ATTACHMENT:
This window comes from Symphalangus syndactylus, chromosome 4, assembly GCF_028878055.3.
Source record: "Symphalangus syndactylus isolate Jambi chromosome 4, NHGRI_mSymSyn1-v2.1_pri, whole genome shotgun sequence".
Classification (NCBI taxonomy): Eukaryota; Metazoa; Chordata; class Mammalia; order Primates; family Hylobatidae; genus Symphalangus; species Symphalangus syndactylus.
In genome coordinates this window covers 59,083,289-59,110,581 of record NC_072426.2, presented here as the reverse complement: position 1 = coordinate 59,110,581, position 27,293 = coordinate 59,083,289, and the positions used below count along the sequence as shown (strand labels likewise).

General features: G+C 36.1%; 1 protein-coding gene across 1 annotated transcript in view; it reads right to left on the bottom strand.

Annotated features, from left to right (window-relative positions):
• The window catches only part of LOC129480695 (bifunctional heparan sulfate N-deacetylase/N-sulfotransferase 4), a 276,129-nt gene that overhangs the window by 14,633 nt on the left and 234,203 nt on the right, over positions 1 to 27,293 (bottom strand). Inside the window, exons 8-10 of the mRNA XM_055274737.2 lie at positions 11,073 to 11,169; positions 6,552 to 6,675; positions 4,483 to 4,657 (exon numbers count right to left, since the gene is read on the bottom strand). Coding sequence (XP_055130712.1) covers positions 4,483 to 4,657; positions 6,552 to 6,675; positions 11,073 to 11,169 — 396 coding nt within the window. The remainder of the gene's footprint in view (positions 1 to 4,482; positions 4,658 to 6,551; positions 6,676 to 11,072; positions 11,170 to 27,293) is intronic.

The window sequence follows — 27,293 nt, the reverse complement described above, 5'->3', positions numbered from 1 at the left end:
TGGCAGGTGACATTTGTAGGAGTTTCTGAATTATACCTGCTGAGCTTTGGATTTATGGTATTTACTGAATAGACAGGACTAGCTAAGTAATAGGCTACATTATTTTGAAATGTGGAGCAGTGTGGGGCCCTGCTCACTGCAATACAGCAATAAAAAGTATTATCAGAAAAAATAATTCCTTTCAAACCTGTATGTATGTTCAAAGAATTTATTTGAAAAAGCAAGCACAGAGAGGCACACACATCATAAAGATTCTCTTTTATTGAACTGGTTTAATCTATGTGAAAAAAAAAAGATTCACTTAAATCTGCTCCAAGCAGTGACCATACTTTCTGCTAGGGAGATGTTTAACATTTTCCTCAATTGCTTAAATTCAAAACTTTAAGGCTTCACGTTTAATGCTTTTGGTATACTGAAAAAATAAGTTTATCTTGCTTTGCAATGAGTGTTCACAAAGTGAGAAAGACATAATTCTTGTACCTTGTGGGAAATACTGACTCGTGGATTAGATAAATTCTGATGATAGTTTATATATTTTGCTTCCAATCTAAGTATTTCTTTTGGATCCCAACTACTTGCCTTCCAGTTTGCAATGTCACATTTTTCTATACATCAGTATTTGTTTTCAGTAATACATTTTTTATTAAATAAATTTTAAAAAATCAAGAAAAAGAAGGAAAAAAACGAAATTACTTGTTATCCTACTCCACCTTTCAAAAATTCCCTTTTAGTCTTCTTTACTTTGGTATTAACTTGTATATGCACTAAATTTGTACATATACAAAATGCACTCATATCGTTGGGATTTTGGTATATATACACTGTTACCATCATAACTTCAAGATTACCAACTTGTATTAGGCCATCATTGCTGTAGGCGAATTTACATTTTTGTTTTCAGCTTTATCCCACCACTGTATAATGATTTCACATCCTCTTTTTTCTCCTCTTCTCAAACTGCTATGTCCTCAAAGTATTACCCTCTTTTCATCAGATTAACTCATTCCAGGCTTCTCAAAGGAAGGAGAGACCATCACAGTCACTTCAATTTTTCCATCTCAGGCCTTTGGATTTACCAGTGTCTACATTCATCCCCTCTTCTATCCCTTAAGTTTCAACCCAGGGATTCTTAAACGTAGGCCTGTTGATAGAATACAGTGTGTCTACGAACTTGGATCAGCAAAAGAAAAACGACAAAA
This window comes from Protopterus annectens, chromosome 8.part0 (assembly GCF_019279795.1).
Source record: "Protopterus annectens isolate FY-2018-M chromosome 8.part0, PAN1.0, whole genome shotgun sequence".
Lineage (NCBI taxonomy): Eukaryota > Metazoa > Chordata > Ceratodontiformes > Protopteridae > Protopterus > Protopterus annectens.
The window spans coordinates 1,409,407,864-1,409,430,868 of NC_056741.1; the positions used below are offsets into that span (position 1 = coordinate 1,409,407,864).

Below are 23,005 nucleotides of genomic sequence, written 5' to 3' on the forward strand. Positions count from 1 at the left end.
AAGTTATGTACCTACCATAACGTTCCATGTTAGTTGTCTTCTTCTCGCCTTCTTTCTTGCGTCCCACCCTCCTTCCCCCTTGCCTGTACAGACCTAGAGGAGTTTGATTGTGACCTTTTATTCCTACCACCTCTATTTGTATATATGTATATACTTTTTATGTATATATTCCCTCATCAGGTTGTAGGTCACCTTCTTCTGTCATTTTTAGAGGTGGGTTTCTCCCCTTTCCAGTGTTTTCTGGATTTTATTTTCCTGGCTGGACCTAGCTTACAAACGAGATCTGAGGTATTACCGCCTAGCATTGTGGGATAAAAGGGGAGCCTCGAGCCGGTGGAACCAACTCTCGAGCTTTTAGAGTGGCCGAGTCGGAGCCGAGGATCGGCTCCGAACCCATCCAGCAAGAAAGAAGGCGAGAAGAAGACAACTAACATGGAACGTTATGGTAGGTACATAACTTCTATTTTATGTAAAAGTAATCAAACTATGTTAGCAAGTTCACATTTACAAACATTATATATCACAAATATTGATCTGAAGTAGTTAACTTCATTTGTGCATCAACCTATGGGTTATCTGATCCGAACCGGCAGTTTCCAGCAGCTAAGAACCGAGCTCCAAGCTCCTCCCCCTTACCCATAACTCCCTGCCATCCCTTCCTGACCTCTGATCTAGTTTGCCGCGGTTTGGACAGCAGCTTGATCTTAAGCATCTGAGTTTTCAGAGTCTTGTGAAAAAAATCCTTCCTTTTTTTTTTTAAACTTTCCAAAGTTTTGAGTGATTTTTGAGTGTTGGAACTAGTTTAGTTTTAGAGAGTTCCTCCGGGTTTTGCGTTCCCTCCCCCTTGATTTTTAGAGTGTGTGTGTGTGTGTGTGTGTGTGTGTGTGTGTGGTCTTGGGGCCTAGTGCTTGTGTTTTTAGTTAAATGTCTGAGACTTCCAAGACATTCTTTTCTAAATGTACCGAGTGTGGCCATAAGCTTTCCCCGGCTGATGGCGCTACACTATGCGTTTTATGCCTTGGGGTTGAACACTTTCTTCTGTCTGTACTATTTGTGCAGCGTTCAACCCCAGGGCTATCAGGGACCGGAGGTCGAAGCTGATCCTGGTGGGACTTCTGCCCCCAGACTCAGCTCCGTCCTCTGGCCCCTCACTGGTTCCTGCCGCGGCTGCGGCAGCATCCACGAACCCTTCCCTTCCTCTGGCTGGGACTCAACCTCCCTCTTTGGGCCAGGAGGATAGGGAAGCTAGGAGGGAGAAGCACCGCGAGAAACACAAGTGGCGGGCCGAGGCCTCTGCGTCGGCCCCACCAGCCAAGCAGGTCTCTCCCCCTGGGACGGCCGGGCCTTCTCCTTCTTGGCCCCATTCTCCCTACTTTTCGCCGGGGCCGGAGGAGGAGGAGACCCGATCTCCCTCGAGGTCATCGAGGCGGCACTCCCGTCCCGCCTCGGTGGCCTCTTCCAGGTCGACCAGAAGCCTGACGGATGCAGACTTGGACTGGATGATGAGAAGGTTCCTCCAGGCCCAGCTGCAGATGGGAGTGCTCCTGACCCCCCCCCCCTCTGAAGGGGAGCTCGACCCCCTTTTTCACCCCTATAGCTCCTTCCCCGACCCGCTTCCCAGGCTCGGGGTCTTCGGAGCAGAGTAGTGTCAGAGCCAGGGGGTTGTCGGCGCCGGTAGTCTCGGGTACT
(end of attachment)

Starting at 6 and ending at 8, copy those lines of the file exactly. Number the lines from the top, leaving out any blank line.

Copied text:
Annotated features, from left to right (window-relative positions):
• The window catches only part of LOC129480695 (bifunctional heparan sulfate N-deacetylase/N-sulfotransferase 4), a 276,129-nt gene that overhangs the window by 14,633 nt on the left and 234,203 nt on the right, over positions 1 to 27,293 (bottom strand). Inside the window, exons 8-10 of the mRNA XM_055274737.2 lie at positions 11,073 to 11,169; positions 6,552 to 6,675; positions 4,483 to 4,657 (exon numbers count right to left, since the gene is read on the bottom strand). Coding sequence (XP_055130712.1) covers positions 4,483 to 4,657; positions 6,552 to 6,675; positions 11,073 to 11,169 — 396 coding nt within the window. The remainder of the gene's footprint in view (positions 1 to 4,482; positions 4,658 to 6,551; positions 6,676 to 11,072; positions 11,170 to 27,293) is intronic.

The window sequence follows — 27,293 nt, the reverse complement described above, 5'->3', positions numbered from 1 at the left end: